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Plaqate: A Safer Coronary Atherectomy System

Team Members:
  • Caitlin Romanczyk
  • Clay Andrews
  • Josh Punnoose
  • Quinn Salditch
  • Scott Sterrett
  • Zack Buono
  • Paige Frank
  • Ananya Gupta
  • Peter V. Johnston, MD
  • Chao-Wei Hwang, MD


Cardiovascular disease is the leading cause of death globally and the most significant cost contributor to the health care system. The underlying cause of the vast majority of cardiovascular disease is coronary artery disease, which is the buildup of plaque in the blood vessels that supply the heart. These occlusions obstruct blood flow, causing angina and often leading to heart attack. For cases in which there is minimalcalcification of coronary occlusions, balloon angioplasty and stent placement are effective in restoring blood flow. However, as coronary plaque calcifies over time, the vessels become too rigid to expand through these methods.

Currently, heavily calcified occlusions are treated with an aggressive intervention known as coronary atherectomy, which modifies the compliance of the plaque so that angioplasty can be successfully performed. The current standard of care for this procedure is Boston Scientific’s Rotablator, which is an abrasive burr that drives through calcified occlusions while rotating at 180,000 RPM. This procedure can be incredibly dangerous and is characterized by a 3 to 5% rate of vessel perforation and dissection, which occurs when the arterial wall is torn or punctured. These complications lead to heart attack and internal bleeding, frequently necessitating emergency cardiac surgery.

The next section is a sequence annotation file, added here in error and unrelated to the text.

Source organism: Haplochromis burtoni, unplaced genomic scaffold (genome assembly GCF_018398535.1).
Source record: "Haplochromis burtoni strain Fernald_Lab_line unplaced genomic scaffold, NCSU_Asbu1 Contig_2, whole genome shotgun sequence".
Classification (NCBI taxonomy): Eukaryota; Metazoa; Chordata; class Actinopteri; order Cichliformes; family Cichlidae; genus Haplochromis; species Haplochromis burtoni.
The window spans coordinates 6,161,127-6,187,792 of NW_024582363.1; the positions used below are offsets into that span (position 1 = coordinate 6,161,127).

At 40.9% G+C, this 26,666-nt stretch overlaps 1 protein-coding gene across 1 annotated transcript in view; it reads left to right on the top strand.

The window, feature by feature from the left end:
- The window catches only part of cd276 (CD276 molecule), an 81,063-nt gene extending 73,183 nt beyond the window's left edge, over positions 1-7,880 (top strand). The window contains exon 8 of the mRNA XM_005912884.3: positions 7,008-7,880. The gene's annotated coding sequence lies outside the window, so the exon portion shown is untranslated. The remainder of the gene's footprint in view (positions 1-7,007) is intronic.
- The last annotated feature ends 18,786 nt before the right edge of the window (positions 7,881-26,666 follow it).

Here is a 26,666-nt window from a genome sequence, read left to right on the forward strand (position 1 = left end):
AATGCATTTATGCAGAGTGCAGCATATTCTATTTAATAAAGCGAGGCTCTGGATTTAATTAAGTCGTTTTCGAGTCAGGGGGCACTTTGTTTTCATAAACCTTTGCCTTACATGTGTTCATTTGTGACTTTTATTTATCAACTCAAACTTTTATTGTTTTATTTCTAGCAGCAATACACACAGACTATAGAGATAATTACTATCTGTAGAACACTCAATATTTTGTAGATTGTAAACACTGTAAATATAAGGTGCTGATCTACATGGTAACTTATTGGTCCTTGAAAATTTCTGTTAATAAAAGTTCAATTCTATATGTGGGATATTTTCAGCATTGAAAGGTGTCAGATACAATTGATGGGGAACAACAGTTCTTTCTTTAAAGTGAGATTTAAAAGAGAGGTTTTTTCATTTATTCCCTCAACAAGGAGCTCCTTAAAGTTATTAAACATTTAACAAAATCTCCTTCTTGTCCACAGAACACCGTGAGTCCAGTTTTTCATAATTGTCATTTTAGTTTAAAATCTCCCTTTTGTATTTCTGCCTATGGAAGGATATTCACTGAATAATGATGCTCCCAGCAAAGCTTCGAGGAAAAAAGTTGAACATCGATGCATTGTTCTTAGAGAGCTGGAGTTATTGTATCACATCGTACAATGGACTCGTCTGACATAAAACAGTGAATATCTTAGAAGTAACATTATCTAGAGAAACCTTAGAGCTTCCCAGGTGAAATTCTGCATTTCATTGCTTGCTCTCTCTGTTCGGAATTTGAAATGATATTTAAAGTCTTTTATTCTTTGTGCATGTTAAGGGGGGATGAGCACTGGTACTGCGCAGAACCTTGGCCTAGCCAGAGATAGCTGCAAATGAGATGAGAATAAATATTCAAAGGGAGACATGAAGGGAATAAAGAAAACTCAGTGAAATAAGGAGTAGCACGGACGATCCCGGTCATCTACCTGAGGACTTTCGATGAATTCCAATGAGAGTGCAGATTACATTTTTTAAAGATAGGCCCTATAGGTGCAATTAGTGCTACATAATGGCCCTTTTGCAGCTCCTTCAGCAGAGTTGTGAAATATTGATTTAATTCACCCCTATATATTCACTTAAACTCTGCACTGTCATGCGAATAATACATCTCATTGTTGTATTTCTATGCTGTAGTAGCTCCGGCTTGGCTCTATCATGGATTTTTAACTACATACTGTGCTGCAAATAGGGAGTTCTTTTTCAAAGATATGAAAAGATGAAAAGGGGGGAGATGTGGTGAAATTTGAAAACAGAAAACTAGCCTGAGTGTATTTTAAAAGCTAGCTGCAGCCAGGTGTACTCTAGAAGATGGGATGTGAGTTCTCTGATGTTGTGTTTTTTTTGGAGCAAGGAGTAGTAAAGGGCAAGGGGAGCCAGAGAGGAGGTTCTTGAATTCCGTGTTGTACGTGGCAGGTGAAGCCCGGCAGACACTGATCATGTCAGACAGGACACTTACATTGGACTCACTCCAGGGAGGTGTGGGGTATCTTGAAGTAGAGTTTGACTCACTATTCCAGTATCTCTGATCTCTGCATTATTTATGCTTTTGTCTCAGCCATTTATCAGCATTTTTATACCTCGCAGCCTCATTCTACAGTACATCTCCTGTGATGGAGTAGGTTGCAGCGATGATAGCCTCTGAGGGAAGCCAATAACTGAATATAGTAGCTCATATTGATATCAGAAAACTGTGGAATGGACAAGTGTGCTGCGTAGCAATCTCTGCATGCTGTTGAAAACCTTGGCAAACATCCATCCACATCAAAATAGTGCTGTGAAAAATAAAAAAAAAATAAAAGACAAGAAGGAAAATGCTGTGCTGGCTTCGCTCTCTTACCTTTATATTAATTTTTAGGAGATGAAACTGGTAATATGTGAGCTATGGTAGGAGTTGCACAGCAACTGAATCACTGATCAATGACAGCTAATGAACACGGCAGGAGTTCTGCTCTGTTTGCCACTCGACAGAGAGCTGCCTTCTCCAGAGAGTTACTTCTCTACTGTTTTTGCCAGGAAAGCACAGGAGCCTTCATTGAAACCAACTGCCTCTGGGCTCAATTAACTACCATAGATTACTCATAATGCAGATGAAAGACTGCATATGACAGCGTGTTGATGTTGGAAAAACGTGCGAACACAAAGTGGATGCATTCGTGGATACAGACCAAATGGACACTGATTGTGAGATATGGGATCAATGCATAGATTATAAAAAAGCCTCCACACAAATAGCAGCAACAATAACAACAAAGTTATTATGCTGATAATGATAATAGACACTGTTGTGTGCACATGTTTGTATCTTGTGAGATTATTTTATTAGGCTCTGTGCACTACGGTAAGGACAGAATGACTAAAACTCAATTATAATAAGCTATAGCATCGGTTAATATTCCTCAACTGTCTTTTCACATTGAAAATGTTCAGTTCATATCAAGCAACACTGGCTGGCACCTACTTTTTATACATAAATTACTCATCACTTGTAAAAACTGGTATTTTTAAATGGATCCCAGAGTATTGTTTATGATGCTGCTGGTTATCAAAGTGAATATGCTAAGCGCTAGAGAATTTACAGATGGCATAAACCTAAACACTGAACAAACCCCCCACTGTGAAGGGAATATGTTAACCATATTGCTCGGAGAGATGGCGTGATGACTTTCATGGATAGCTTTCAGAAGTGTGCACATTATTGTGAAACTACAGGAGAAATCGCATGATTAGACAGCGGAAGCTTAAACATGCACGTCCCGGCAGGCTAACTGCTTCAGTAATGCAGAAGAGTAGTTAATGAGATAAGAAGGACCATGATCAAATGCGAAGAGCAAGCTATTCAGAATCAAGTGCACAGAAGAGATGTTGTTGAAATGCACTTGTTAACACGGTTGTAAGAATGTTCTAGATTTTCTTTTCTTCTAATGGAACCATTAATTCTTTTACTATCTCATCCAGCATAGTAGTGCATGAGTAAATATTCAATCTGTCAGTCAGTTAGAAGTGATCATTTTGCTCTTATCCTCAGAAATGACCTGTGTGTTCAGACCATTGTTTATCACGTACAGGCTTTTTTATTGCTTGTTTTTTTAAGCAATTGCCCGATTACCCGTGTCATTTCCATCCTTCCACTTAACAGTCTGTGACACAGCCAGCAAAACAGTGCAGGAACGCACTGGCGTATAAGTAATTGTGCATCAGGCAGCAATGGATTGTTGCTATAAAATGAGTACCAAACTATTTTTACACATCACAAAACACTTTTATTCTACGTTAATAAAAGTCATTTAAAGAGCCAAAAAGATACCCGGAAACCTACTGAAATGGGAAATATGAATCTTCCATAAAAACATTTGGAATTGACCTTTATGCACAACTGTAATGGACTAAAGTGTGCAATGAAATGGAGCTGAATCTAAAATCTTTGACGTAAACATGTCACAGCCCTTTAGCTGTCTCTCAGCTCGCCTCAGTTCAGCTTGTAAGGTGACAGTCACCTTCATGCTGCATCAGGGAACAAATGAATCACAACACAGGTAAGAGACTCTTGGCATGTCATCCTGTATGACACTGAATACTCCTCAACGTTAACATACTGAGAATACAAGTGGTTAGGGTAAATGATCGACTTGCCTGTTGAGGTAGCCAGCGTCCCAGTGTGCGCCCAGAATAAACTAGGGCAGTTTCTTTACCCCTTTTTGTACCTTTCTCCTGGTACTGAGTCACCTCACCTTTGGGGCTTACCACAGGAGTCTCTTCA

Plaqate is developing an atherectomy device to safely and effectively treat patients with advanced coronary artery disease. Our device operates on the principle of differential cutting, allowing the interventional cardiologist to preferentially ablate hard plaque while leaving the more pliant vessel wall intact. This will allow interventional cardiologists to effectively target calcified coronary occlusions with significantly reduced risk of downstream complications and major adverse cardiac events.

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